ARC's 1st Law: As a "progressive" online discussion grows longer, the probability of a nefarious reference to Karl Rove approaches one

Tuesday, December 12, 2006

The ISG: Empowering the Terror Masters

While Michael Ledeen thinks the ISG's Report has a silver lining (in that it brings Iran into focus as our primary problem in the Middle East), I think that if someone wasn't already aware of this prior to the report's release last week, they're either a fool, an idiot, or perhaps a diarist at DailyKos.

Frankly, there are clear signs that the ISG report has emboldened Iran and its partner in terror, Syria. First, we have Iran hosting a conference that questions the facts surrounding the Holocaust:

Holocaust Conference Begins in Iran
Dec 11, 4:43 PM (ET)

TEHRAN, Iran (AP) - Iran hosted Holocaust deniers from around the world Monday at a conference examining whether the Nazi genocide took place, a meeting Israel's prime minister condemned as a "sick phenomenon."

The 67 participants from 30 countries included former Ku Klux Klan leader David Duke and Holocaust skeptics who have been prosecuted in Europe for questioning whether 6 million Jews were killed by the Nazis or whether gas chambers were ever used.
The two-day conference was initiated by President Mahmoud Ahmadinejad in an apparent attempt to burnish his status as a tough opponent of Israel. The hard-line president has described the Holocaust as a "myth" and called for Israel to be wiped off the map. Earlier this year, his government backed an exhibition of anti-Israel cartoons in a show of defiance after Danish cartoons caricaturing Islam's Prophet Muhammad were published in Europe, raising an outcry among Muslims.

While President Tom may have questioned Holocaust facts in the past, he wouldn't have hosted a conference on it.

Meanwhile, in the fledgling and struggling democracy that is Lebanon, Hezbollah (Syria's proxy) is pushing to be included in the government or it will overthrow the current leaders:
Crowds flood Beirut to pressure government
By SAM F. GHATTAS and ZEINA KARAM, Associated Press Writers Sun Dec 10, 7:16 PM ET

BEIRUT, Lebanon - Hundreds of thousands of Hezbollah members and their allies flooded central Beirut on Sunday demanding changes in the government's makeup as soldiers strung more barbed wire around the offices of the Western-backed premier.

Buoyed by the big turnout after a week of street protests, the pro-
Syria opposition gave Prime Minister Fuad Saniora an ultimatum of a "few days" to accept its demand to form a national unity government with a big role for Hezbollah or face an escalating campaign to oust him.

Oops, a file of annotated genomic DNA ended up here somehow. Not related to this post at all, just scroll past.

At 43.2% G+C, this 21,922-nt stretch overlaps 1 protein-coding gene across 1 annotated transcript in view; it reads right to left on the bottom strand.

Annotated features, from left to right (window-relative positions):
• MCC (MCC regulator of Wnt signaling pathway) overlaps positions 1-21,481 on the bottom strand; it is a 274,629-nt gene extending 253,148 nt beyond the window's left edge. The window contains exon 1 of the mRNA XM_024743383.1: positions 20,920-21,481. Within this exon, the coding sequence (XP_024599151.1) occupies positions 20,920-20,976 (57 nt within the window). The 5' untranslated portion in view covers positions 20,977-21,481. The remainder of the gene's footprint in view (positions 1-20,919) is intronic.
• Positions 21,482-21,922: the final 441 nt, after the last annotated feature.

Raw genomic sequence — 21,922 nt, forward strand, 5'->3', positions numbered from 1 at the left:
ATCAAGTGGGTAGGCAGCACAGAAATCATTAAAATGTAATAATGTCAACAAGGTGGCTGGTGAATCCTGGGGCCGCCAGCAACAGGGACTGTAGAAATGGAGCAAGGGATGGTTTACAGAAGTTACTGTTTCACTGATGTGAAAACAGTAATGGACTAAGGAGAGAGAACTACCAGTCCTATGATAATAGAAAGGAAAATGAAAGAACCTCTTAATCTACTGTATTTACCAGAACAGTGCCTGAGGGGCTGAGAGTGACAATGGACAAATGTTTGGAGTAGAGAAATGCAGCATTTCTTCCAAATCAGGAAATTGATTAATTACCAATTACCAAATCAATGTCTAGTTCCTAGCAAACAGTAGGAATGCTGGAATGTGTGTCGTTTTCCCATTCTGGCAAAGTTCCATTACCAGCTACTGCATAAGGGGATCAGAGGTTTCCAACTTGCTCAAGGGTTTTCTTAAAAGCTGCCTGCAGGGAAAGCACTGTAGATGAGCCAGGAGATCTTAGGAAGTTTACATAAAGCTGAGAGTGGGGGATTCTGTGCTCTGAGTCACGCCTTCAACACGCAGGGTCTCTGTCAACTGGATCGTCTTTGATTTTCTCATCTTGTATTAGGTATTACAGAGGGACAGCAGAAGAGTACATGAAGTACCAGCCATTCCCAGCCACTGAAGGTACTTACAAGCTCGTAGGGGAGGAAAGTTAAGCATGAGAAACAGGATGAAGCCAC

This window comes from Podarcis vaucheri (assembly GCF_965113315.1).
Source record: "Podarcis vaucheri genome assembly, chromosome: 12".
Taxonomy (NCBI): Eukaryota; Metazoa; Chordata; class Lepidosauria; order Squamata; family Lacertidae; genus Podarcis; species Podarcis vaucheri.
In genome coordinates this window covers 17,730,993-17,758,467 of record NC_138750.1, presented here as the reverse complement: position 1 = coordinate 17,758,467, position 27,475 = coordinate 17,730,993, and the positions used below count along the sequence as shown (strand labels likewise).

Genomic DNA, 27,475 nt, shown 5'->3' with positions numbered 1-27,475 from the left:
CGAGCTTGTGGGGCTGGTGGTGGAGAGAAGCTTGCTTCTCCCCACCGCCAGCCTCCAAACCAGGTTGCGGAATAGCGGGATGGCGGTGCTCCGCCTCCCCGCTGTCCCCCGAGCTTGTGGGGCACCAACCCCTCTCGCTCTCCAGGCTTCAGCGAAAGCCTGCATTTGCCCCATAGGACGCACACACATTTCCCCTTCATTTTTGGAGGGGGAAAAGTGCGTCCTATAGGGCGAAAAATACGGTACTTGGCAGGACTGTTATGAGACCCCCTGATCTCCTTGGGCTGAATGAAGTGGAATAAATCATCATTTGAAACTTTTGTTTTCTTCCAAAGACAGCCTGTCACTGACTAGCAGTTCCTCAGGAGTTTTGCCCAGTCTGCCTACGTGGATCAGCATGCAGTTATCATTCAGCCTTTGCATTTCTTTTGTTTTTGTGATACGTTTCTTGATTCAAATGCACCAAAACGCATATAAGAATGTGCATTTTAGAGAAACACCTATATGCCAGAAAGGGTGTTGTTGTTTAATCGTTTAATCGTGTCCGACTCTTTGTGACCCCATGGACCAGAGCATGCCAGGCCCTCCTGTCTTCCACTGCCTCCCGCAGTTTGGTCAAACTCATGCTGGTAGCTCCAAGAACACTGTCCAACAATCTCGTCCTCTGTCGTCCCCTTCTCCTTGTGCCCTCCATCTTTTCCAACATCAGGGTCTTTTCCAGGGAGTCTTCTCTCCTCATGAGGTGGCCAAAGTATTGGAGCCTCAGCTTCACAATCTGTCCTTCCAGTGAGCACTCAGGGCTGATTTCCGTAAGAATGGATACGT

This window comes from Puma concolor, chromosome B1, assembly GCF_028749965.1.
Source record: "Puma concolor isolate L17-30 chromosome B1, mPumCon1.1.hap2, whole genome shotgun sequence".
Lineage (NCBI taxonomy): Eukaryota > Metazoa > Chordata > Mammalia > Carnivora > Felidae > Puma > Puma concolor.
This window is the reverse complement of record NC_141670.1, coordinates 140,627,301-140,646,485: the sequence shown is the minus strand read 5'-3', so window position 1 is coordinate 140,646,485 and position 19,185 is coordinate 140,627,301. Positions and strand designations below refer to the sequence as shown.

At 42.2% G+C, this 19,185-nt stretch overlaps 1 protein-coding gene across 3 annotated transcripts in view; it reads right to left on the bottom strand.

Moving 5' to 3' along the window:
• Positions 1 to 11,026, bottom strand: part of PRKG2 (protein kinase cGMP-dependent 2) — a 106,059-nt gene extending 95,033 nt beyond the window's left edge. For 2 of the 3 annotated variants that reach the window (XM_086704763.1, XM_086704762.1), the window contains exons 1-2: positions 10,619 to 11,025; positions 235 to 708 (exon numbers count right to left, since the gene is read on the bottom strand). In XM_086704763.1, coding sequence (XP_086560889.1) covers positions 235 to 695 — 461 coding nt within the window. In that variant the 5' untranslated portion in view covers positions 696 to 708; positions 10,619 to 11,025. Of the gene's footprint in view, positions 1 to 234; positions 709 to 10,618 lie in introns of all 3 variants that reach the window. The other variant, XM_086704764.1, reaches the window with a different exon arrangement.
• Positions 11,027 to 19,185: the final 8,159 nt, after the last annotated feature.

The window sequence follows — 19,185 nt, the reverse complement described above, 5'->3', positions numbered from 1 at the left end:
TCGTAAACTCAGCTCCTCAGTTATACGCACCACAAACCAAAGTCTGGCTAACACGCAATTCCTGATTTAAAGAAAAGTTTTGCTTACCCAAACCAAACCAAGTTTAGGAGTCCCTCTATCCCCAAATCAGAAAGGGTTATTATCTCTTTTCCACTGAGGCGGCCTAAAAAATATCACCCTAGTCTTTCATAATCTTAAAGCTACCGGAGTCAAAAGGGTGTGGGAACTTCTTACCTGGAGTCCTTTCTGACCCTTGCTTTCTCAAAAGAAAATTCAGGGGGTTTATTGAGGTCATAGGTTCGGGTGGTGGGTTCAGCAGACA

And instead of discussing whether we should be talking to Iran or not, reversing our calls for regime change in Iran, and putting the Palestinian "Right of Return" in a semi-official document for the first time ever, we should be supporting these courageous students who had the cojones to heckle President Tom:
Iran students heckle Ahmadinejad
Dec 11 8:03 AM US/Eastern

Iranian students have disrupted a speech by President Mahmoud Ahmadinejad at a prestigious Tehran university, setting fire to his picture and heckling him.

"Some students chanted radical slogans and inflamed the atmosphere of the meeting" at the Amir Kabir University, said the semi-official Fars news agency on Monday, which is close to Ahmadinejad.

"A small number of students shouted 'death to the dictator' and smashed cameras of state television but they were confronted by a bigger group of students in the hall chanting: 'We support Ahmadinejad'," it said.

It was the latest in a series of student demonstrations in recent days, the first time in least two years that such protests have taken place on this scale at Iranian universities.

Ahmadinejad responded by describing those students chanting the slogans as an "oppressive" minority.

It is dangerous to give legitimacy to radical and irrational regimes. It was dangerous to allow the Nazis to host the Olympics in the 1930s... and then to negotiate with them after giving them legitimacy. And if you don't believe that official positions or statements have impacts on opposition movements within countries, you must read Natan Sharansky's book, The Case for Democracy.

And keep in mind that it was recently reported that Iran is now supporting and attempting to influence Al-Qaeda by grooming its next generation of leaders. If our response to 9/11 was to not make a distinction between the terrorists and those who harbor them, is it such a wise idea to open negotiations with Iran? Or is it now our policy to negotiate with terrorists?

The Iraq Study Group Report is emboldening our enemies and disheartening our allies.

Your Co-Conspirator,
ARC: St Wendeler